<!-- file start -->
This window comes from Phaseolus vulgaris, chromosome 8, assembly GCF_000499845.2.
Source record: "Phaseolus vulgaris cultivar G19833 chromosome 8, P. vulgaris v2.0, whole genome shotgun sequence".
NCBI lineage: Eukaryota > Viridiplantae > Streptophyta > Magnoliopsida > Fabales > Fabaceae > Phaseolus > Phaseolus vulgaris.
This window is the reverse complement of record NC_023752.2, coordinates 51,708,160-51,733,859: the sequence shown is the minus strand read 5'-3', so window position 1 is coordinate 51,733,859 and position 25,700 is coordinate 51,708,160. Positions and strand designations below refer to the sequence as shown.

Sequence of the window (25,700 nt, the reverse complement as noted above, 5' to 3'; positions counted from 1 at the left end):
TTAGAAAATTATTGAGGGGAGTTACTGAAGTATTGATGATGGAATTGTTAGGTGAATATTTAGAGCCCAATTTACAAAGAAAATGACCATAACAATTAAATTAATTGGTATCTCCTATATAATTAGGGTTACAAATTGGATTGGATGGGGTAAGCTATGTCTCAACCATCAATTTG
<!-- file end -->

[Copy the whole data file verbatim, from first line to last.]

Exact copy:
This window comes from Phaseolus vulgaris, chromosome 8, assembly GCF_000499845.2.
Source record: "Phaseolus vulgaris cultivar G19833 chromosome 8, P. vulgaris v2.0, whole genome shotgun sequence".
NCBI lineage: Eukaryota > Viridiplantae > Streptophyta > Magnoliopsida > Fabales > Fabaceae > Phaseolus > Phaseolus vulgaris.
This window is the reverse complement of record NC_023752.2, coordinates 51,708,160-51,733,859: the sequence shown is the minus strand read 5'-3', so window position 1 is coordinate 51,733,859 and position 25,700 is coordinate 51,708,160. Positions and strand designations below refer to the sequence as shown.

Sequence of the window (25,700 nt, the reverse complement as noted above, 5' to 3'; positions counted from 1 at the left end):
TTAGAAAATTATTGAGGGGAGTTACTGAAGTATTGATGATGGAATTGTTAGGTGAATATTTAGAGCCCAATTTACAAAGAAAATGACCATAACAATTAAATTAATTGGTATCTCCTATATAATTAGGGTTACAAATTGGATTGGATGGGGTAAGCTATGTCTCAACCATCAATTTG